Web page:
How to design an outdoor getaway for company or yourself gas out


The Happier Yellow House is about to be stress tested. In a few short weeks, we are going to have — deep breath — 11 human beings here for a week. That’s right: Seven grownups, three youngsters ages 8, 5 and 2, and one baby. Holy Legos and diaper pails.

In anticipation of the relative onslaught, I set to work making sure the upstairs, where they all would stay, was as accommodating and — self-contained — as possible, so the nine people not sharing the downstairs master, would not feel like a clutter of wet cats in a box.

I survey the upstairs: three bedrooms (one still needs decorating), a landing with a rollout sofa and — what’s this? My attention lights on the forgotten, until this moment, unfurnished outdoor terrace just off the landing. If I’m living up here with two kids, a toddler and a baby, I know where I’d be.

I sketch the footprint (a 19-by-9-foot rectangle), the open railing along the far side, and the French doors, which open onto terracotta pavers. I try to envision how to make this the go-to place. I picture the kiddos up at 6 a.m., wanting what kids always want, food and attention. I think of their sleep-deprived parents, not yet ready to come downstairs and make conversation, preferring to sit quietly on the terrace with a cup of coffee.

I pencil in a wall of outdoor cabinets on the right side along one 9-foot wall, which conveniently has a weather-protected electrical outlet. I sketch upper and lower cupboards and drawers for non-breakable dishes, glassware, cups and utensils; a small frig for beverages, simple breakfast foods and snacks; and a coffee station.

To the left of the doors, I rough in two comfortable lounge chairs with ottomans, creating a place to put your feet up and send your cares off to the nearest cloud. I add a small table. All the while I feel like the little boy in “Harold and the Purple Crayon,” the most important book of all time. Draw it and it will be.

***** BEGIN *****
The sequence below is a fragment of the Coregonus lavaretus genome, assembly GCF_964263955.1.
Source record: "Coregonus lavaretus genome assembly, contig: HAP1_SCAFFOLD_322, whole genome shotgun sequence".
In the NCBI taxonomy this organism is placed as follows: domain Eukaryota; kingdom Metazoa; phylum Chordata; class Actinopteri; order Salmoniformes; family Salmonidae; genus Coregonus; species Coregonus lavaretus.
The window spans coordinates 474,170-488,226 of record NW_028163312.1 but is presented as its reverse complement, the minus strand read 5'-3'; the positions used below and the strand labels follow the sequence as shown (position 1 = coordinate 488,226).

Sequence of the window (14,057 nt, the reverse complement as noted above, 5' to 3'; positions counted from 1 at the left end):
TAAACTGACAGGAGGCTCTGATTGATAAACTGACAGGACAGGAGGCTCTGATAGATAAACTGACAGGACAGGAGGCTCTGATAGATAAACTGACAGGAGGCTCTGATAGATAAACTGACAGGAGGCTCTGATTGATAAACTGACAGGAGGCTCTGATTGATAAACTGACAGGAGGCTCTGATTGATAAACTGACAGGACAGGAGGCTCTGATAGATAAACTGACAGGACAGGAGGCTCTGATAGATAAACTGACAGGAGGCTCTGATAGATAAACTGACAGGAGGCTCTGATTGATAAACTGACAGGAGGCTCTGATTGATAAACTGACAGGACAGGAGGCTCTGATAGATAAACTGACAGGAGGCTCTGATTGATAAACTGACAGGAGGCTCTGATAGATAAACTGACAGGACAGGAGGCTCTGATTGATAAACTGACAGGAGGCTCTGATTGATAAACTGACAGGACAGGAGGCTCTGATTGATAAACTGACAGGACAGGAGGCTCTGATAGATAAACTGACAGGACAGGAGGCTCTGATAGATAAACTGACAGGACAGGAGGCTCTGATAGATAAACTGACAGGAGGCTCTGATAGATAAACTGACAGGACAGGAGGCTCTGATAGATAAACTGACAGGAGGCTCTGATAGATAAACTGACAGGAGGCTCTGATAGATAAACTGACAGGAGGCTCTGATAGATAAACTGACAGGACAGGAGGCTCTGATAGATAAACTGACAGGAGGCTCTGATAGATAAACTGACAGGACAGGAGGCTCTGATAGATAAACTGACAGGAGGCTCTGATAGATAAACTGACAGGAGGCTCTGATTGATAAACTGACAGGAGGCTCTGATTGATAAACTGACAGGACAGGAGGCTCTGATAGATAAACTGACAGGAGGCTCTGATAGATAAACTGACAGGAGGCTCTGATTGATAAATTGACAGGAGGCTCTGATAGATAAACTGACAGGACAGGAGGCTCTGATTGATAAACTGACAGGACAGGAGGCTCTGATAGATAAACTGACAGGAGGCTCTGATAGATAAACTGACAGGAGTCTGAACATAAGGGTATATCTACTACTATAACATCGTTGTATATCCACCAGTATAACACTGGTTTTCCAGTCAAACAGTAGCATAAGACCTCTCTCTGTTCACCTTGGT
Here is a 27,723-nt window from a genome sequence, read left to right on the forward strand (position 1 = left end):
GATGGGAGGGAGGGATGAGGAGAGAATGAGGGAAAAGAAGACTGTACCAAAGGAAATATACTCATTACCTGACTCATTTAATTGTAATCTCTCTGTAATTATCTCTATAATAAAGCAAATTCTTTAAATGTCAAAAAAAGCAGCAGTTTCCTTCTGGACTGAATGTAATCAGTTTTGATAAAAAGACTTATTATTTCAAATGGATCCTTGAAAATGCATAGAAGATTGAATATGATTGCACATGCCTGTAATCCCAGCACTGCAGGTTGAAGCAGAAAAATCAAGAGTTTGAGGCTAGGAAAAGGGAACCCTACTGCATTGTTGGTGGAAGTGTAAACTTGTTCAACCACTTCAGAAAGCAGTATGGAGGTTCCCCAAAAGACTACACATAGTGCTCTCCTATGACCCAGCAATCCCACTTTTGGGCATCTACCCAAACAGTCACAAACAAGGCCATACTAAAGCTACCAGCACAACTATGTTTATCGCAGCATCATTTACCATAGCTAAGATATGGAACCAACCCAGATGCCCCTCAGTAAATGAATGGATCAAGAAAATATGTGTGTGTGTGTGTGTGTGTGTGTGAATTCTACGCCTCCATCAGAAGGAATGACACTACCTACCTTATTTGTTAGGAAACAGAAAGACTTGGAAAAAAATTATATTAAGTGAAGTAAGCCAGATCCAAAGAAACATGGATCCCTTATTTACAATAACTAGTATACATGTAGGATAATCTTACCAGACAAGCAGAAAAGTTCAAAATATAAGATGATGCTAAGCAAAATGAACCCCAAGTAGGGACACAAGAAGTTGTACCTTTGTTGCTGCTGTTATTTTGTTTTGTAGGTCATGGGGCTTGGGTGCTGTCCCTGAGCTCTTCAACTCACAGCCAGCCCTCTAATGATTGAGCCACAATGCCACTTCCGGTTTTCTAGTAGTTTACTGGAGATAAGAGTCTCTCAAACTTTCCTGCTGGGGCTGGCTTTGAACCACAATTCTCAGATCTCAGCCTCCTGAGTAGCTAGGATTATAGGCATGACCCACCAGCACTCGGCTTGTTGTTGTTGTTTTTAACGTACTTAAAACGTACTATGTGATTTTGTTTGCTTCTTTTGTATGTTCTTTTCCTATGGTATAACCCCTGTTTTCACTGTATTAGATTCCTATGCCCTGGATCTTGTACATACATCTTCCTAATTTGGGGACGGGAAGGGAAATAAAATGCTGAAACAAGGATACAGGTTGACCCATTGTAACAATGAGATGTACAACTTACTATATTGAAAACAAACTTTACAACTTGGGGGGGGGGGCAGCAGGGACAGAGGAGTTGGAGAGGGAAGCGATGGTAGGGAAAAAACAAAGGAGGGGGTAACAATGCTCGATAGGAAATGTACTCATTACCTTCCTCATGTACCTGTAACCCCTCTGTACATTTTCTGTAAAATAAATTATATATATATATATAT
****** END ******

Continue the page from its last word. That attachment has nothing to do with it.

“The hardest part of designing an outdoor space is visualizing how the space will function, and layout,” says TK Wismer, spokeswoman for Casual Living Brands, an outdoor furniture company. I share my drawing with her and get her green light. Then I ask what other suggestions she has for furnishing a great outdoor escape.

• Think function, function, function. Don’t just copy a design you’ve seen online or in a magazine. Think through what activities you want the outdoor space to support. Some people want an area to relax poolside, others want a place for family dinners. I wanted an upstairs retreat to serve guests rolling out of bed, who wanted a little time to themselves before mixing with others. I also wanted a place where, maybe, after they’re gone, I could go relax with a good book.

• Draw it out. Use graph paper to make a scaled drawing to see how traffic will flow and furniture will fit. Have furniture measurements handy to be sure pieces won’t block site lines, doors or walkways. Factor in windows, door and gate swings, and other clearances. The standard clearance to walk around furniture is 30 inches, says Wismer.

• Make room for storage. An outdoor space is only as useful as it is convenient. Outdoor cabinetry, which has gotten a lot better in both looks and function, will keep you from running into the house every five minutes for stuff you can store outside.